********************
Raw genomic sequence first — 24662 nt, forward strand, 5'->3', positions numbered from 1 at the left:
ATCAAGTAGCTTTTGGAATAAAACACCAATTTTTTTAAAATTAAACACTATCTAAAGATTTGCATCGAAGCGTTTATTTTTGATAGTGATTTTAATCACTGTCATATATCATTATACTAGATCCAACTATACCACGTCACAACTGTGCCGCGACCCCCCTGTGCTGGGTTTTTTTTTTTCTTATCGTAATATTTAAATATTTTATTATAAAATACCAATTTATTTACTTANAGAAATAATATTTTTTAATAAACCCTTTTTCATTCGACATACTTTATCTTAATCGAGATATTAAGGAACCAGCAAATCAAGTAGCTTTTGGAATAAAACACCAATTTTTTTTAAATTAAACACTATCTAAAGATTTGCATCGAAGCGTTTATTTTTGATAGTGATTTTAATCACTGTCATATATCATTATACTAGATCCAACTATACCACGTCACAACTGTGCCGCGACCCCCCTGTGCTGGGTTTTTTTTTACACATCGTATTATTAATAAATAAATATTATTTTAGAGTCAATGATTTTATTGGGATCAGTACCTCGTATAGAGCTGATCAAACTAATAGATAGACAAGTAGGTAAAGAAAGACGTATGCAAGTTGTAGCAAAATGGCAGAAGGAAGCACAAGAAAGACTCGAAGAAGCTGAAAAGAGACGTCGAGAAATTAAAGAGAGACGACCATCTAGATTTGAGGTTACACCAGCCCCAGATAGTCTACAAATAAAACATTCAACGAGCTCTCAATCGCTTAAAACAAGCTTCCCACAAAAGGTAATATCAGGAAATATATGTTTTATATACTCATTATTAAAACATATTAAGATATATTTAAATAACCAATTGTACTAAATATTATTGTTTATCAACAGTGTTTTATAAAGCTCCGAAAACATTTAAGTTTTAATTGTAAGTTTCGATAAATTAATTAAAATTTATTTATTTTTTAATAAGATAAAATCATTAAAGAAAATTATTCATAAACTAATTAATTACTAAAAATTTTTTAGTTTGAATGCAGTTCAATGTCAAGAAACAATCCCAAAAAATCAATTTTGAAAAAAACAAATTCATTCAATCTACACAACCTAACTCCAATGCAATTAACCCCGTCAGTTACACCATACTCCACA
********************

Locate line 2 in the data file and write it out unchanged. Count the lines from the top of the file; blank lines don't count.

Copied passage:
ATCAAGTAGCTTTTGGAATAAAACACCAATTTTTTTAAAATTAAACACTATCTAAAGATTTGCATCGAAGCGTTTATTTTTGATAGTGATTTTAATCACTGTCATATATCATTATACTAGATCCAACTATACCACGTCACAACTGTGCCGCGACCCCCCTGTGCTGGGTTTTTTTTTTTCTTATCGTAATATTTAAATATTTTATTATAAAATACCAATTTATTTACTTANAGAAATAATATTTTTTAATAAACCCTTTTTCATTCGACATACTTTATCTTAATCGAGATATTAAGGAACCAGCAAATCAAGTAGCTTTTGGAATAAAACACCAATTTTTTTTAAATTAAACACTATCTAAAGATTTGCATCGAAGCGTTTATTTTTGATAGTGATTTTAATCACTGTCATATATCATTATACTAGATCCAACTATACCACGTCACAACTGTGCCGCGACCCCCCTGTGCTGGGTTTTTTTTTACACATCGTATTATTAATAAATAAATATTATTTTAGAGTCAATGATTTTATTGGGATCAGTACCTCGTATAGAGCTGATCAAACTAATAGATAGACAAGTAGGTAAAGAAAGACGTATGCAAGTTGTAGCAAAATGGCAGAAGGAAGCACAAGAAAGACTCGAAGAAGCTGAAAAGAGACGTCGAGAAATTAAAGAGAGACGACCATCTAGATTTGAGGTTACACCAGCCCCAGATAGTCTACAAATAAAACATTCAACGAGCTCTCAATCGCTTAAAACAAGCTTCCCACAAAAGGTAATATCAGGAAATATATGTTTTATATACTCATTATTAAAACATATTAAGATATATTTAAATAACCAATTGTACTAAATATTATTGTTTATCAACAGTGTTTTATAAAGCTCCGAAAACATTTAAGTTTTAATTGTAAGTTTCGATAAATTAATTAAAATTTATTTATTTTTTAATAAGATAAAATCATTAAAGAAAATTATTCATAAACTAATTAATTACTAAAAATTTTTTAGTTTGAATGCAGTTCAATGTCAAGAAACAATCCCAAAAAATCAATTTTGAAAAAAACAAATTCATTCAATCTACACAACCTAACTCCAATGCAATTAACCCCGTCAGTTACACCATACTCCACA